Why not allow the computer programme to answer questions in plain text? Why not pass that query on to MarkLogic’s NoSQL database to query over a vast array of data? This can rate the results by relevance and give me short summaries to my IM client and links to the full story.

Not wanting to waste any time I had a quick look in to it. I’ve previously, back in the day in 2001, written a Jabber client, and an IM app for my dissertation project. I’d recently created a fine NodeJS JavaScript database ‘driver’ called MLDB for MarkLogic 6’s REST API endpoints. This makes it very easy to query MarkLogic from NodeJS.

NodeJS is also great at providing a framework for rapidly creating a server. I needed something that could receive RESTful service calls (carrying alerts) from MarkLogic and pass them to a Jabber buddy (me!). I also needed to be able to ask this buddy for information and have it query MarkLogic. My MLDB driver with a NodeJS library for XMPP/Jabber Instant Messaging was an obvious fit.

The solution

I spent three hours just putting the nuts and bolts in place. Have the jabber client connect on starting the server, support multiple clients, have each IM client provide their credentials rather than use a generic (and wide open) service account. Interpret commands from a Jabber Buddy. Provide some basic help for people new to the system.

The idea is basically to create a bot like the IRC chat bots of old. I got mine working in three hours from scratch, which includes research time, and performing a search against a MarkLogic database, as you can see from the below picture.

MarkLogic search from Adium Instant Messenger
MarkLogic search from Adium Instant Messenger

As you can see I have the search showing snippet information with results ordered by relevance. Thanks to NodeJS and MarkLogic’s low latency and high performance, the search executes blisteringly fast.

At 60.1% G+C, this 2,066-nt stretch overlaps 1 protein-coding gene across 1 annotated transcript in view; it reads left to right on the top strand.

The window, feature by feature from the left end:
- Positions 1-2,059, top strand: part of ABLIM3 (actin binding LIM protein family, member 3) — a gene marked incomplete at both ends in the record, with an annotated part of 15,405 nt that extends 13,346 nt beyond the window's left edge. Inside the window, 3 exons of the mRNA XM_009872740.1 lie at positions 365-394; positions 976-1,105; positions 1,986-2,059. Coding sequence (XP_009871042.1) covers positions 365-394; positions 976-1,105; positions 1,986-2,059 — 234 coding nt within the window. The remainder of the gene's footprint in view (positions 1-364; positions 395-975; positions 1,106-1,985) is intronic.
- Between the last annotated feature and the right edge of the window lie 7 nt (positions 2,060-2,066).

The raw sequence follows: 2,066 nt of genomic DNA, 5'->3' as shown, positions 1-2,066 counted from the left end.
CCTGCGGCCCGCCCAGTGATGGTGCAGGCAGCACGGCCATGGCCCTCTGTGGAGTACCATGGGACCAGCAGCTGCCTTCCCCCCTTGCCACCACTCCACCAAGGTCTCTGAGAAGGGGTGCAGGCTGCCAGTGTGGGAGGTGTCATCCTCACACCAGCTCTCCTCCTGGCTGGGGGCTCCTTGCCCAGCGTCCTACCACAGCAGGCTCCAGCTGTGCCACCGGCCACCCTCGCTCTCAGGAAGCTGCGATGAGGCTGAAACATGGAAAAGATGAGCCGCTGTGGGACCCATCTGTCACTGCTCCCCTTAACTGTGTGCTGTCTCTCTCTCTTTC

The future

For my next trick I’m going to allow people to create a saved search. They’ll be able to do this in a normal MarkLogic web application like those I often build in Roxy using a very simple, generic XQuery library, and alert handler.

I can then extend this so that an Analyst sat at their computer can quickly think ‘Oh bottom! Major panic. I gotta be all over <subject A>, right now, and until further notice!’. My NodeJS app, which I’ve imaginatively called MLNodeJabber, will then both set up the alert on the fly and give you a summary for the latest, most relevant information. Say over the last 48 hours.

It could even take in to account your default profile settings, such as the collections you care about, your location, and the types of information that most concern you. This gives the best relevancy matching possible, tailored just for you.

Further Information

MarkLogic NodeJS Jabber translation server
MarkLogic NodeJS Database Driver – MLDB
Get a Jabber account
MarkLogic Server V6


  1. Interesting, I like the idea of chatting with my data. Pushing info for alerting would be another good use case where the data initiates the conversation.